The Great Keto Debate


Rosie Mansfield

The ketogenic diet minimizes carbs, provides a moderate amount of protein and is high in fat. So, in a nutshell, your days macronutrients look like this: 70% fat, 25% protein and 5% carbs. What you are essentially trying to do is purposefully stop the body burning carbohydrate as its main fuel source and switch the bodies metabolism to metabolising fat as its main source. In the absence of carbs your body will generate compounds called ketones which circulate in the blood and they can be used as energy sources.

The Pros.

  • Most obvious and probably why it has gained so much recent popularity is the main symptom of ketosis is fat loss and this is why the diet is gaining popularity. People on a ketogenic diet may initially experience rapid weight loss. It is an appetite suppressing diet due to high fat and protein and it increases thermogenesis (rate in which body burns calories).
  • Raise your awareness of how much the Western world diet tends to be extremely carbohydrate heavy, so it allows us to mindfully notice how much we have actually been consuming when we take it away.
  • The effects of ketone body metabolism suggest that mild ketosis may be therapeutic for a variety of different common and rare diseases. Including neurological disorders, like epilepsy, dementia, traumatic brain injury, acne, cancers and metabolic disorders. 

The Cons.

  • It’s very low in fibre which can lead to weight gain, poor digestive health and poor blood sugar control.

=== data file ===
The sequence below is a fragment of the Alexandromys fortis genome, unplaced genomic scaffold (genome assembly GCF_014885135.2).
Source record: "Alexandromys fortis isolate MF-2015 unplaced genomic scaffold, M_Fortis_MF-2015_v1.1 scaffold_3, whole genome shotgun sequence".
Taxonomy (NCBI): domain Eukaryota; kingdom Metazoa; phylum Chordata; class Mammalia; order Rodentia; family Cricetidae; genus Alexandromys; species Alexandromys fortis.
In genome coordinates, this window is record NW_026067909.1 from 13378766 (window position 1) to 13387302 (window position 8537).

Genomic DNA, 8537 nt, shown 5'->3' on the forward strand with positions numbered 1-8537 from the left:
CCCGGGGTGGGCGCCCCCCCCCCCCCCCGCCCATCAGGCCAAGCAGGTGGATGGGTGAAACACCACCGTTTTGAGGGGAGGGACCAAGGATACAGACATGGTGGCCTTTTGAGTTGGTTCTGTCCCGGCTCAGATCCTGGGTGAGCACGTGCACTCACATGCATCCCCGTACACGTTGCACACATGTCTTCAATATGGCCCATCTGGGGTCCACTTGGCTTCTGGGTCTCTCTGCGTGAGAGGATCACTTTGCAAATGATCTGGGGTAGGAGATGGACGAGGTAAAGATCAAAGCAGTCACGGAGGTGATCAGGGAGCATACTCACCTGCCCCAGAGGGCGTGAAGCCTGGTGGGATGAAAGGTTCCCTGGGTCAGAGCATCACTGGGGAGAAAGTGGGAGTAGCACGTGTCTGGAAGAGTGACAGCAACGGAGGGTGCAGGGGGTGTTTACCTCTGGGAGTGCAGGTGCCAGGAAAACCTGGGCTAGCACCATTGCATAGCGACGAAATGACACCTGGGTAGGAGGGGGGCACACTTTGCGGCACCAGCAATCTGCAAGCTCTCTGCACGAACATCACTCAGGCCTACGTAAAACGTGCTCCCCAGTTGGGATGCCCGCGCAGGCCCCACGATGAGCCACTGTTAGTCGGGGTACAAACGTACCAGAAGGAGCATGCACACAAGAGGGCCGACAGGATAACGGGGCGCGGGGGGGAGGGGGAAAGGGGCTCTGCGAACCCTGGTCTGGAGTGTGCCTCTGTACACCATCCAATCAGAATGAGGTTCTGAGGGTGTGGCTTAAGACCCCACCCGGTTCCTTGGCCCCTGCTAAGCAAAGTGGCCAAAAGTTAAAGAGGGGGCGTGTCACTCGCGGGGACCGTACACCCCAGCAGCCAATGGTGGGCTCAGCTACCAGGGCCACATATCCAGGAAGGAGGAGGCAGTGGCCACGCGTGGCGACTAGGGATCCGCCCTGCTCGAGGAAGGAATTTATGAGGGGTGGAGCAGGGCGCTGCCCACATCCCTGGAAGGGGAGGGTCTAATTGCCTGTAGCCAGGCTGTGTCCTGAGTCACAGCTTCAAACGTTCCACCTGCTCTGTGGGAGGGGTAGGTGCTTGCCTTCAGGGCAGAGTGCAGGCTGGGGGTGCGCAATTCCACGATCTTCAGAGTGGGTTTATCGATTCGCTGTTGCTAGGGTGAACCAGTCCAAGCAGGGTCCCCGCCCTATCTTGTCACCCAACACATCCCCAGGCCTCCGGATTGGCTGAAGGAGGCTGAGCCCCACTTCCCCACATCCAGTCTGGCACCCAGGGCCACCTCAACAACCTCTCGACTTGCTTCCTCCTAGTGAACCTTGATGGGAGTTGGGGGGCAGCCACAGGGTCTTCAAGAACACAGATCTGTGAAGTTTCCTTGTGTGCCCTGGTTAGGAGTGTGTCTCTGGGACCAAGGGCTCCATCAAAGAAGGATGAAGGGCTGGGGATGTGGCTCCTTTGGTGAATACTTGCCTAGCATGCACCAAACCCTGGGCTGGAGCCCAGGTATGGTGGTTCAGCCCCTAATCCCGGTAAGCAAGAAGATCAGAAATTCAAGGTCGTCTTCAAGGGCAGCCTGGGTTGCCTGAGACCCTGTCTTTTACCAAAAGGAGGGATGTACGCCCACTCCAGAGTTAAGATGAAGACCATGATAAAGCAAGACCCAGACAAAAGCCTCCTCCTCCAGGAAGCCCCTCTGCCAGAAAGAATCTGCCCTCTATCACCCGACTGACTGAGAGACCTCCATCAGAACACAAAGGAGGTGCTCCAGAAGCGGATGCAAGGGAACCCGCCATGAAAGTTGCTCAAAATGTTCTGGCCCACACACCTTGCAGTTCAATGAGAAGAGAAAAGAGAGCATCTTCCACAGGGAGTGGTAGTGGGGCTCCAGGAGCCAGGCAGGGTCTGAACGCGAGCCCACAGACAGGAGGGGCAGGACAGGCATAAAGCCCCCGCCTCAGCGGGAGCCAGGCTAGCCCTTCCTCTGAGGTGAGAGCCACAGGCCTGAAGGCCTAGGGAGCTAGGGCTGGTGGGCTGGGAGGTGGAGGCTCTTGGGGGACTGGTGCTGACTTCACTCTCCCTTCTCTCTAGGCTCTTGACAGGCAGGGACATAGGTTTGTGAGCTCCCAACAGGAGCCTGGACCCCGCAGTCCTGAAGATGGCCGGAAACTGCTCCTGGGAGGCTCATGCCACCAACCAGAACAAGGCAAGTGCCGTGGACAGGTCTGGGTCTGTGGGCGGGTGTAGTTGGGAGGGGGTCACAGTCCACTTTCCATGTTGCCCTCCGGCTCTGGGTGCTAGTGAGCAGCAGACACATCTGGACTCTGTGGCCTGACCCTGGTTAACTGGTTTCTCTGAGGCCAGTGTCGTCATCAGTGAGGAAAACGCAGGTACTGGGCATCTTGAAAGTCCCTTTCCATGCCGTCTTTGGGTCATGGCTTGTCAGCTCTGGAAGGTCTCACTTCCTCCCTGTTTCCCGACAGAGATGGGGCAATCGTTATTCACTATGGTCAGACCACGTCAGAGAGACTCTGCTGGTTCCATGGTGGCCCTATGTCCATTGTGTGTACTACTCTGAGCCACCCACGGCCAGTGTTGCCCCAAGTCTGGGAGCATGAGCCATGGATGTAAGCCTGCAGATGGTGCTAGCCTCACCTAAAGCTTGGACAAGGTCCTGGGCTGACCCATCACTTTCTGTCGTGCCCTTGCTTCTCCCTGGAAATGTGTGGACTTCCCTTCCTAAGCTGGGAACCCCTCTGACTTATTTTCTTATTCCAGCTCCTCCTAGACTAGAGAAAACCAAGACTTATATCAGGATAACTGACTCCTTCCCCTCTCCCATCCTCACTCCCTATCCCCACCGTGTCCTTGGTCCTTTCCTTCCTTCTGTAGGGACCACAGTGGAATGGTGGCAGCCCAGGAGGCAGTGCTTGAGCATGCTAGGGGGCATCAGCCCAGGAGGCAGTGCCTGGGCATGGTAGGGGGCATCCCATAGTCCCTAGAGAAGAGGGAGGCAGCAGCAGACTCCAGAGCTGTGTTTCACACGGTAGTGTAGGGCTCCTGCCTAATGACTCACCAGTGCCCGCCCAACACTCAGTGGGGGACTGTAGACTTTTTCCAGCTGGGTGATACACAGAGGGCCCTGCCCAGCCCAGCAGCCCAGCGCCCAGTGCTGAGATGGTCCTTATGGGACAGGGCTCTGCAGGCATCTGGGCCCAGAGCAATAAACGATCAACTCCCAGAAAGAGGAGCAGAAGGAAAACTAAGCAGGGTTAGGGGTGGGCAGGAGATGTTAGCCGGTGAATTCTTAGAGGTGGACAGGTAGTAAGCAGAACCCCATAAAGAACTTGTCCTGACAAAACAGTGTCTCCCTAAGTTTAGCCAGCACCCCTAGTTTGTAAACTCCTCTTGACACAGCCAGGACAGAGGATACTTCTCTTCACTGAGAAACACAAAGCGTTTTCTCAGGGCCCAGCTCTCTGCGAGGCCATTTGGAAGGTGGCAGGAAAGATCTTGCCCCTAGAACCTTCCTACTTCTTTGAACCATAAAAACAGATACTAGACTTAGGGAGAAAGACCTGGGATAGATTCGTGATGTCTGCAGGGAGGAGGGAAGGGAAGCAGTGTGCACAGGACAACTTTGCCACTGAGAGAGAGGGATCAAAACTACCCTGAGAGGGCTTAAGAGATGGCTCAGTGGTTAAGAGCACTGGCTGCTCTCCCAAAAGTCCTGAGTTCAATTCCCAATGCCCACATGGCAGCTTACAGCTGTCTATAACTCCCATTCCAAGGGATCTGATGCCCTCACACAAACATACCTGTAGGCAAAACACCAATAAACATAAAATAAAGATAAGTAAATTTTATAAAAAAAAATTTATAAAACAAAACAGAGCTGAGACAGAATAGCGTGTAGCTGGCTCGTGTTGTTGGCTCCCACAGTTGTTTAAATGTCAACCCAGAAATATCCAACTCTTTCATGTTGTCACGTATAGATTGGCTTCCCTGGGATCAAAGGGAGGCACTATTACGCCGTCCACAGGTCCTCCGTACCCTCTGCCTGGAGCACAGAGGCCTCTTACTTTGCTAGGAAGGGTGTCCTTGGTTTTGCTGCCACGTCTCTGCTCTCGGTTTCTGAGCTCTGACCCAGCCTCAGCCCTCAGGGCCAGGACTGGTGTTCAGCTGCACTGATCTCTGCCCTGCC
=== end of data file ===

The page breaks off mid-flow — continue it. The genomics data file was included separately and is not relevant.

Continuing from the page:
• It’s a very hard eating style to maintain in a busy lifestyle.
  • It’s hard to do correctly. Being in the state of ketosis can be tricky, so you potentially could have a lot of self-control and still not get the results you really endeavored to gain.
  • It has been known to cause constipation.


Science is certainly revealing a lot of great (and surprising) benefits about the keto diet, but in my professional opinion I don’t believe a drastic elimination of carbohydrates is typically a sustainable method of reaching optimal wellness, it is not a permanent lifestyle change due to its restrictiveness and I’m always looking at the long game. A realistic set of eating rules to me would be the Mediterranean diet and 80/20 rule for a more balanced long-term choice. Some might consider the keto diet to be quite an extreme diet and I would have to agree. Listen to your body, simply try it and see. If the Keto diet isn’t right your unique body, your body will certainly try to tell you – trust it!

If you have a pre-existing medical condition it’s always best to consult with your doctor first before trying keto. Long term effect of keto diet studies are currently limited for it being a very new diet. What I can suggest is keeping a food / symptom / mood diary and letting someone know you are currently trialling it.

Rosie Mansfield

Please note: Rosie's blog is general advice only. For further information on this topic please consult your healthcare professional.


Add a Comment

  1. Enter your comments


Your details